COMPARISON BETWEEN SUPINE POSITION VERSUS PRONE POSITION IN PERCUTANEOUS NEPHROLITHOTOMY: A SINGLE CENTERED ANALYSIS OF 623 CASES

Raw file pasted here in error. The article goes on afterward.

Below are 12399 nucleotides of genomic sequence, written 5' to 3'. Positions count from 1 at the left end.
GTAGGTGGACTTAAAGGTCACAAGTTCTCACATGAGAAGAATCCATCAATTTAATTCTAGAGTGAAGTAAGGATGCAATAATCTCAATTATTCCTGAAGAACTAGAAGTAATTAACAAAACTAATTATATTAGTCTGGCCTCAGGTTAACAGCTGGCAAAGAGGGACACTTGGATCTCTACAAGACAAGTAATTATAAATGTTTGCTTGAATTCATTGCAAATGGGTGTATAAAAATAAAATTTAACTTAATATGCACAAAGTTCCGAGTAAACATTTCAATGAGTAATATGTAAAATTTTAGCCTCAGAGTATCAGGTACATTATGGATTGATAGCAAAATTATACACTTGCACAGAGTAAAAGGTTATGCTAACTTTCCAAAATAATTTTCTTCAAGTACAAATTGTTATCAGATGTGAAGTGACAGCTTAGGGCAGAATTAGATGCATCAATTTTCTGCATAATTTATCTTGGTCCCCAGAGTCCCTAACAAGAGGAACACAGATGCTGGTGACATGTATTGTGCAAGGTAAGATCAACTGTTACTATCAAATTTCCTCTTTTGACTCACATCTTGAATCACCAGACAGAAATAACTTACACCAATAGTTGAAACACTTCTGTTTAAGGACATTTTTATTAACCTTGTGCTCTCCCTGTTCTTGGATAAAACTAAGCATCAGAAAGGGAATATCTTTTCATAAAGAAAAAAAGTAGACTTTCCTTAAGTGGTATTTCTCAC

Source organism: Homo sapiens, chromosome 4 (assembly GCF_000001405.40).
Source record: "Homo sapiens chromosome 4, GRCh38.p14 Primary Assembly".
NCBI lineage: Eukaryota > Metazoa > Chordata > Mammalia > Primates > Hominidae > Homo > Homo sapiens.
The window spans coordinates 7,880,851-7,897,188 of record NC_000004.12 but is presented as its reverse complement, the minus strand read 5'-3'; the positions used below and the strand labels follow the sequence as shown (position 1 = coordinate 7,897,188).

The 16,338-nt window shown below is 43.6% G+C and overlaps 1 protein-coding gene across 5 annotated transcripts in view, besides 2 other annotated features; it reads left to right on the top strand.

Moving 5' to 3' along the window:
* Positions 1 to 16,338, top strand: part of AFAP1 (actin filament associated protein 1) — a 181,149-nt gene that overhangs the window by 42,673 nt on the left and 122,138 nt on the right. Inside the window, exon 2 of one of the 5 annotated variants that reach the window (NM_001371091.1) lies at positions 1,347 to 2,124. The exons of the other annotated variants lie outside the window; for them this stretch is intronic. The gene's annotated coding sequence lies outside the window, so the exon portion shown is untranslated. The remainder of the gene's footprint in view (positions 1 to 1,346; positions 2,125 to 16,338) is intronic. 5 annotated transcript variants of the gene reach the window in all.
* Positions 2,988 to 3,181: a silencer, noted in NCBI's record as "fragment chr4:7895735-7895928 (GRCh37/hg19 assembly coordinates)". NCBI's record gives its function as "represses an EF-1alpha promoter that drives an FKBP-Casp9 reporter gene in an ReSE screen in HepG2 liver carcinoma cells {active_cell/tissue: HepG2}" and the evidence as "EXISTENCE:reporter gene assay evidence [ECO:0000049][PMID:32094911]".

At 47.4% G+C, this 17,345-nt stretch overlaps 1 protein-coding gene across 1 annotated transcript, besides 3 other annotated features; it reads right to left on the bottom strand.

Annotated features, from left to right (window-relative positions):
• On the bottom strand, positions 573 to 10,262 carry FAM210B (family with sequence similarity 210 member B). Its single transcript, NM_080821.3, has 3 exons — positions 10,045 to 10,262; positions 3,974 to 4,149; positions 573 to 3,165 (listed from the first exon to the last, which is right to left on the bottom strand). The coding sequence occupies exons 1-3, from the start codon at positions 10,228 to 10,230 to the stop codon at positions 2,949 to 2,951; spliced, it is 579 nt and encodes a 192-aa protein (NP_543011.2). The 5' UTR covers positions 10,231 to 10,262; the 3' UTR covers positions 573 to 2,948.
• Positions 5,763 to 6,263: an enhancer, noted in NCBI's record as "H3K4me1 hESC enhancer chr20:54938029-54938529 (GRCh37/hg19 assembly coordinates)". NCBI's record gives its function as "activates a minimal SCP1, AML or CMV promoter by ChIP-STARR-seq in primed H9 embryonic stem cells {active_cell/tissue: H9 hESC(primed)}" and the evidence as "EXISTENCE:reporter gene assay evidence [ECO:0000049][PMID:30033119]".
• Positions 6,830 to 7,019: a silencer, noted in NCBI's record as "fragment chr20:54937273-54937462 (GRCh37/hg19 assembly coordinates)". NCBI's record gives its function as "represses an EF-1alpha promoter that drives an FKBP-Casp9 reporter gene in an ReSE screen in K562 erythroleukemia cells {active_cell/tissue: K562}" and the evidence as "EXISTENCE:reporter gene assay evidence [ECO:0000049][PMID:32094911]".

AbstractBackground: The ideal urological method for treating complex, large renal calculi is Percutaneous nephrolithotomy (PCNL). Its instruments, surgical techniques, and positions have all been adjusted as a result of its ever-changing nature. In PCNL, the supine position is advantageous compared to the prone position due to its several advantages, including the absence of cardiopulmonary risks, fewer post operative complications and shorter operative time. This study was designed for comparison of PCNL in prone and supine positions. Methods: After receiving ethical and research committee approval, this retrospective cohort study (comparative study?) was conducted from 2015 to 2021. Out of 623 patients, PCNL in prone position was performed on 258 patients and 365 patients in modified supine position. The patients' demographics, stone size and location, number of tracts, operating time, hospital stay, stone clearance rate, and post-operative complications were all compared. Results: The gender and age of the patients, the size and number of tracts, and location of the stones were all comparable (p>0.05). Operative time for prone position was 82 min±2.49 SD VS 65 min±2.95 SD, for modified supine position, p<0.001), hospital stay was 58 hrs.±1.66 SD for prone VS 51 Hrs.±1.65 SD, for modified supine position, p<0.01) and analgesia requirements for prone position was 41% VS 23% for modified supine position, p<0.001). The stone clearance rate was 87% in supine position and 89% in the prone positioning group (p=0.47). Urinary leakage from tract site was 0.38% in prone vs. 0% in supine position and temperature >99 °F was 12.4% in prone vs. 11.3% in supine position were the most common post-operative complications. Angioembolization was not observed in either group. Blood transfusions were given to 4.26% in prone position and in 3.58% of cases in supine PCNL. Conclusion: Percutaneous nephrolithotomy in the supine position had a short operating time, short hospital stays, and less analgesia requirements than PCNL in the prone position. In view of the above findings, supine PCNL is easy, quick to perform and having less complications rate as compare to Prone PCNL.
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